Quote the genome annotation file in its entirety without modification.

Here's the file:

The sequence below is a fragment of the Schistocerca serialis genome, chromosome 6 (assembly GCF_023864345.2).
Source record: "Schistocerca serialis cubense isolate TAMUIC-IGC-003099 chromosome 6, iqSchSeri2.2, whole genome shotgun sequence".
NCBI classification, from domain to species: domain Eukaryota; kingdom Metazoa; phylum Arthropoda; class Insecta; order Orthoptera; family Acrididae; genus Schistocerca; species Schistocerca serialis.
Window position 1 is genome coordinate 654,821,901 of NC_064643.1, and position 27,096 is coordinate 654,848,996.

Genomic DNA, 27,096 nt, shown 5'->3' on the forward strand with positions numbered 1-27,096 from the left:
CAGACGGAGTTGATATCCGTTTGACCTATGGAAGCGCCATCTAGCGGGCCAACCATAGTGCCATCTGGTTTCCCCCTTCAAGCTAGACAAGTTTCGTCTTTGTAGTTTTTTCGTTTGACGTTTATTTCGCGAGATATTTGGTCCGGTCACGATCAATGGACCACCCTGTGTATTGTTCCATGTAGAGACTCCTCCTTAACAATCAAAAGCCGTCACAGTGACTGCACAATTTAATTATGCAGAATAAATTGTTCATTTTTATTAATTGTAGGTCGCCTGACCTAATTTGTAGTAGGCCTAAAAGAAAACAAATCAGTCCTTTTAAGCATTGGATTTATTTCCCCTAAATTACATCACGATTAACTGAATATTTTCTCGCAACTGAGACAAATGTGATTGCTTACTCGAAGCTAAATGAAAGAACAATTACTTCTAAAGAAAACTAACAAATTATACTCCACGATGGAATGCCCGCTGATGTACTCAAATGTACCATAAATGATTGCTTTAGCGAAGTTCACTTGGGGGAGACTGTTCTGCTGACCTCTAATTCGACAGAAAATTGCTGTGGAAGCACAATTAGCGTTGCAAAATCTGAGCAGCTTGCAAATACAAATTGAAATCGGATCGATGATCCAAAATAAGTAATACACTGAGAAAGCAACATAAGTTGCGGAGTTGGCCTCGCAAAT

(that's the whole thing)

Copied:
The sequence below is a fragment of the Schistocerca serialis genome, chromosome 6 (assembly GCF_023864345.2).
Source record: "Schistocerca serialis cubense isolate TAMUIC-IGC-003099 chromosome 6, iqSchSeri2.2, whole genome shotgun sequence".
NCBI classification, from domain to species: domain Eukaryota; kingdom Metazoa; phylum Arthropoda; class Insecta; order Orthoptera; family Acrididae; genus Schistocerca; species Schistocerca serialis.
Window position 1 is genome coordinate 654,821,901 of NC_064643.1, and position 27,096 is coordinate 654,848,996.

Genomic DNA, 27,096 nt, shown 5'->3' on the forward strand with positions numbered 1-27,096 from the left:
CAGACGGAGTTGATATCCGTTTGACCTATGGAAGCGCCATCTAGCGGGCCAACCATAGTGCCATCTGGTTTCCCCCTTCAAGCTAGACAAGTTTCGTCTTTGTAGTTTTTTCGTTTGACGTTTATTTCGCGAGATATTTGGTCCGGTCACGATCAATGGACCACCCTGTGTATTGTTCCATGTAGAGACTCCTCCTTAACAATCAAAAGCCGTCACAGTGACTGCACAATTTAATTATGCAGAATAAATTGTTCATTTTTATTAATTGTAGGTCGCCTGACCTAATTTGTAGTAGGCCTAAAAGAAAACAAATCAGTCCTTTTAAGCATTGGATTTATTTCCCCTAAATTACATCACGATTAACTGAATATTTTCTCGCAACTGAGACAAATGTGATTGCTTACTCGAAGCTAAATGAAAGAACAATTACTTCTAAAGAAAACTAACAAATTATACTCCACGATGGAATGCCCGCTGATGTACTCAAATGTACCATAAATGATTGCTTTAGCGAAGTTCACTTGGGGGAGACTGTTCTGCTGACCTCTAATTCGACAGAAAATTGCTGTGGAAGCACAATTAGCGTTGCAAAATCTGAGCAGCTTGCAAATACAAATTGAAATCGGATCGATGATCCAAAATAAGTAATACACTGAGAAAGCAACATAAGTTGCGGAGTTGGCCTCGCAAAT